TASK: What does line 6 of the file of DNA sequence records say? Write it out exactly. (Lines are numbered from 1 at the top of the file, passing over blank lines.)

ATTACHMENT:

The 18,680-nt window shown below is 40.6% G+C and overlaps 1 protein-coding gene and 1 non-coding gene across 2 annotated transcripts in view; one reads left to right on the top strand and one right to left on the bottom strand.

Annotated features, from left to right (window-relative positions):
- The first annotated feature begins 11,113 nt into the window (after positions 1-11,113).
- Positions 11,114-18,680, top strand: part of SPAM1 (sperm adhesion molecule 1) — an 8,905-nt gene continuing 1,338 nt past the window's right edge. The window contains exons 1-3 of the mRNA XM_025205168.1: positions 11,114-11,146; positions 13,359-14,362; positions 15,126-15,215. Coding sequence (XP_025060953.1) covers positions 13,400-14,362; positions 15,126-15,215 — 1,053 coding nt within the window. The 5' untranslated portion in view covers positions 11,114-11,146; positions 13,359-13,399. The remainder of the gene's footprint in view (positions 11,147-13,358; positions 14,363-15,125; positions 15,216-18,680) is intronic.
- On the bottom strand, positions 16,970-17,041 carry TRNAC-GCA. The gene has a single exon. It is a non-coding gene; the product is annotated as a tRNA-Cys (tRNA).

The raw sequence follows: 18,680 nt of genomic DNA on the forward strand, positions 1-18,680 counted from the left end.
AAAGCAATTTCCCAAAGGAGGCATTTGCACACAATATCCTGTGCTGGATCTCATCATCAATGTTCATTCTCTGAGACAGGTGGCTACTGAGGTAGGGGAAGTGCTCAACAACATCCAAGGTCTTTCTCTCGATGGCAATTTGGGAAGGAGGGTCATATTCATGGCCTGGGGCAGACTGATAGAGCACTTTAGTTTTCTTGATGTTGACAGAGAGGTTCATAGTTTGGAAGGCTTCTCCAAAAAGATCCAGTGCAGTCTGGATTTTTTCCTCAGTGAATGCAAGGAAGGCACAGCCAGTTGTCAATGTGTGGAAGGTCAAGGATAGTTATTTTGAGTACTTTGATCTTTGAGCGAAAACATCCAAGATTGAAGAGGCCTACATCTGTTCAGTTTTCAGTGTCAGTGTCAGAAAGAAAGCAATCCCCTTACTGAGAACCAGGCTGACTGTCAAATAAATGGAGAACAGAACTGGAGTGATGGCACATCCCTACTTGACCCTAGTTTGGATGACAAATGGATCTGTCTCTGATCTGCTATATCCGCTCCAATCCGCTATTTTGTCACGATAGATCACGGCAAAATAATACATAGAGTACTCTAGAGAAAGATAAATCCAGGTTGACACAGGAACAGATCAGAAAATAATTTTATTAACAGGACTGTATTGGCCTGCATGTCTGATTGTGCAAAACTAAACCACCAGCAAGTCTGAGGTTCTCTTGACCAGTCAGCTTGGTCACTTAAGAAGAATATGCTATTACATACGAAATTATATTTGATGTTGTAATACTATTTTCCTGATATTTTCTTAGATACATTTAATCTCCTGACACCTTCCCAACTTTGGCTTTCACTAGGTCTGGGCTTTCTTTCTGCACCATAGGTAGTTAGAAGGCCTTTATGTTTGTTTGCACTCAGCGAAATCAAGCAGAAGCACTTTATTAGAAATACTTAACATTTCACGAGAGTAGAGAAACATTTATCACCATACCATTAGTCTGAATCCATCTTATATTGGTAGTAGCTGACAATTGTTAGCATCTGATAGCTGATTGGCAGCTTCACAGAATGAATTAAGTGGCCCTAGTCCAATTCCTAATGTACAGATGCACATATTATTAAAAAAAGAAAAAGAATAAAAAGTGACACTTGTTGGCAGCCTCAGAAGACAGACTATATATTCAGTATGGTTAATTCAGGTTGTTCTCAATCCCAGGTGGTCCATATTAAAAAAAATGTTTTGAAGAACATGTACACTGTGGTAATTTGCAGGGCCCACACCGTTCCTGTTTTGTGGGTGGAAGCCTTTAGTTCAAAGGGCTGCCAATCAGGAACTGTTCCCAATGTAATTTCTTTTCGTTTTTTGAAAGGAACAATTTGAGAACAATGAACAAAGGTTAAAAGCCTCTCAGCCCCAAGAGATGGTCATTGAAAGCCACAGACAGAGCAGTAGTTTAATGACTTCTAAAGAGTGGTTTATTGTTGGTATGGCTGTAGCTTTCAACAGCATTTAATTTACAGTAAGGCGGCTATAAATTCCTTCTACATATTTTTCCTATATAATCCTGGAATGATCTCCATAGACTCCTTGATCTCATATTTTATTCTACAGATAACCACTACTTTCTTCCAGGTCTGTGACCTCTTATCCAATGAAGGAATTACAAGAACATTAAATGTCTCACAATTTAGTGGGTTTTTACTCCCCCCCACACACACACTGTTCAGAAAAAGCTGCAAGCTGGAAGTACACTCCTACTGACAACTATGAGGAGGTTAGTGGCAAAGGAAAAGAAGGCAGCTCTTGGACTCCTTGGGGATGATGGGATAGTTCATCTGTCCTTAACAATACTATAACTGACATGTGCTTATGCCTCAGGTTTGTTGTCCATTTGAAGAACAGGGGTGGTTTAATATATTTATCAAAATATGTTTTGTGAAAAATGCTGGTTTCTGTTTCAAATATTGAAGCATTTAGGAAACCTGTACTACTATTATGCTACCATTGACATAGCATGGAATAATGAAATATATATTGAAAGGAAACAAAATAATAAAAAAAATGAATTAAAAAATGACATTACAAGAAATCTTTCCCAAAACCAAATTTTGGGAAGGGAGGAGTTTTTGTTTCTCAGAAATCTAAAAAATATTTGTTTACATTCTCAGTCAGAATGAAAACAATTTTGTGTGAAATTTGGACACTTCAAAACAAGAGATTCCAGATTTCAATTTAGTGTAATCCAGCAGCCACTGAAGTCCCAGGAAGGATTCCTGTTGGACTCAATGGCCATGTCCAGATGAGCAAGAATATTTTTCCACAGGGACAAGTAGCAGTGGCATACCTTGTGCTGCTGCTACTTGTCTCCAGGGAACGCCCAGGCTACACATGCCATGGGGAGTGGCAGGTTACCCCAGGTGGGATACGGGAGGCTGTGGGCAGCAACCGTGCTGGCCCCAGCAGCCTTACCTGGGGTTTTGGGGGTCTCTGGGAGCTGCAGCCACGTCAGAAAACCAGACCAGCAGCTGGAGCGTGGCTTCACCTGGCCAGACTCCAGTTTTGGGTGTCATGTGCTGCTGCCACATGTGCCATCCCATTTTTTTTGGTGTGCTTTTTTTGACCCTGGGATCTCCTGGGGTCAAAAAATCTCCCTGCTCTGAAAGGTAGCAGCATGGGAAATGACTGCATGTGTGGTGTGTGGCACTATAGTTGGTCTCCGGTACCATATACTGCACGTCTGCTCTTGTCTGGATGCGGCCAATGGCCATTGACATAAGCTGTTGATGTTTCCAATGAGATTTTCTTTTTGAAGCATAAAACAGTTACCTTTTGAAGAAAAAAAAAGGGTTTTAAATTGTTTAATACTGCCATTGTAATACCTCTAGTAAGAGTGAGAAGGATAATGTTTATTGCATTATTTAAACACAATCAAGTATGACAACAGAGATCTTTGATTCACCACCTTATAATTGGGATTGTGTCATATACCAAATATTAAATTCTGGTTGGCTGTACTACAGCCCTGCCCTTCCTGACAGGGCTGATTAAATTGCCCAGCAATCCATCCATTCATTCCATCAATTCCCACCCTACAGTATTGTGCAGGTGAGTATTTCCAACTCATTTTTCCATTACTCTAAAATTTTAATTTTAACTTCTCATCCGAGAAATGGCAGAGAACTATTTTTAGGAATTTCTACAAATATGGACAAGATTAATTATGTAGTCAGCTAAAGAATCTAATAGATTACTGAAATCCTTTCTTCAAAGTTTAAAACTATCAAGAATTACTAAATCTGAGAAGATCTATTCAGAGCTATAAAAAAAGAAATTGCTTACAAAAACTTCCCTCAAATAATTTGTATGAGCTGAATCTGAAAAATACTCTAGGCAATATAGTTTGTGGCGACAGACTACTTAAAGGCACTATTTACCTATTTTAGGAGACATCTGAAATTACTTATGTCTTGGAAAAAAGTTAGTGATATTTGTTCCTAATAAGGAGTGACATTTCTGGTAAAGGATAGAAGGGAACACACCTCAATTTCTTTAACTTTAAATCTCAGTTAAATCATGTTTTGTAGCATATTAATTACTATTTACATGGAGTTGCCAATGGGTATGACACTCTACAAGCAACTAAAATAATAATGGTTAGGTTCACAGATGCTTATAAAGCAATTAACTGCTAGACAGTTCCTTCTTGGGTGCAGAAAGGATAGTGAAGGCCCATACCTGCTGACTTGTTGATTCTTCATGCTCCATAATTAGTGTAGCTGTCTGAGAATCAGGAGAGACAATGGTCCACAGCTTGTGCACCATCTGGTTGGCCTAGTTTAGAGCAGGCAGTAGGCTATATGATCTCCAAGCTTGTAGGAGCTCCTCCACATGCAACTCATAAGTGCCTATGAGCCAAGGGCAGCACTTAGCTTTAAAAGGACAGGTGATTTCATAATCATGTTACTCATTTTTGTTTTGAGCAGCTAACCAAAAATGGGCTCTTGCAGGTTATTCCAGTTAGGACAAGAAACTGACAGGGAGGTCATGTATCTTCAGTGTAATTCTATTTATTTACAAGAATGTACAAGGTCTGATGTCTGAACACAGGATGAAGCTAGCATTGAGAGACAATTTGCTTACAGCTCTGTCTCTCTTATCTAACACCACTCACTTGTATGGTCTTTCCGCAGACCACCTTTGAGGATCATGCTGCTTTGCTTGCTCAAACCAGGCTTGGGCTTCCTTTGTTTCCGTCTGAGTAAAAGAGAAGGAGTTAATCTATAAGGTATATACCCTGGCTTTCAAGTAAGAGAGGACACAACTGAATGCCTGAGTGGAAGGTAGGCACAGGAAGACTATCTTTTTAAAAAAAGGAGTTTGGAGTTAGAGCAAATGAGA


The raw sequence follows: 18,680 nt of genomic DNA on the forward strand, positions 1-18,680 counted from the left end.